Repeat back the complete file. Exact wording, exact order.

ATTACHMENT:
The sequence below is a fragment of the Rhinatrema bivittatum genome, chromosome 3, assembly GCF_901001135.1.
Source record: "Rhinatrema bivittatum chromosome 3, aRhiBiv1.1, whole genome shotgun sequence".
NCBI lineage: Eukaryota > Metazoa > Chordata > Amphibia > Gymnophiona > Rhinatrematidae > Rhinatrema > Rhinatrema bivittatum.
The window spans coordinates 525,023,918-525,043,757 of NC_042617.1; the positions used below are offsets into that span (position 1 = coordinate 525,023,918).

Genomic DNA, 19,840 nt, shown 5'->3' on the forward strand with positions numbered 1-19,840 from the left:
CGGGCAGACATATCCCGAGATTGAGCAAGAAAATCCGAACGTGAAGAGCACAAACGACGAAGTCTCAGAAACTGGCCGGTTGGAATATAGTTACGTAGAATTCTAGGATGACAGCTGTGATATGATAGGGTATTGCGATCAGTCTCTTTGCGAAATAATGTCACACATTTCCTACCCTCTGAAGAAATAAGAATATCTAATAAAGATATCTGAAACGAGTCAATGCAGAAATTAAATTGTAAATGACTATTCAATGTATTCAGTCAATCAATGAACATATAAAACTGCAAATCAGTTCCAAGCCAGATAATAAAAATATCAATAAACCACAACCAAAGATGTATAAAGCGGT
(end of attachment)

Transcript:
The sequence below is a fragment of the Rhinatrema bivittatum genome, chromosome 3, assembly GCF_901001135.1.
Source record: "Rhinatrema bivittatum chromosome 3, aRhiBiv1.1, whole genome shotgun sequence".
NCBI lineage: Eukaryota > Metazoa > Chordata > Amphibia > Gymnophiona > Rhinatrematidae > Rhinatrema > Rhinatrema bivittatum.
The window spans coordinates 525,023,918-525,043,757 of NC_042617.1; the positions used below are offsets into that span (position 1 = coordinate 525,023,918).

Genomic DNA, 19,840 nt, shown 5'->3' on the forward strand with positions numbered 1-19,840 from the left:
CGGGCAGACATATCCCGAGATTGAGCAAGAAAATCCGAACGTGAAGAGCACAAACGACGAAGTCTCAGAAACTGGCCGGTTGGAATATAGTTACGTAGAATTCTAGGATGACAGCTGTGATATGATAGGGTATTGCGATCAGTCTCTTTGCGAAATAATGTCACACATTTCCTACCCTCTGAAGAAATAAGAATATCTAATAAAGATATCTGAAACGAGTCAATGCAGAAATTAAATTGTAAATGACTATTCAATGTATTCAGTCAATCAATGAACATATAAAACTGCAAATCAGTTCCAAGCCAGATAATAAAAATATCAATAAACCACAACCAAAGATGTATAAAGCGGT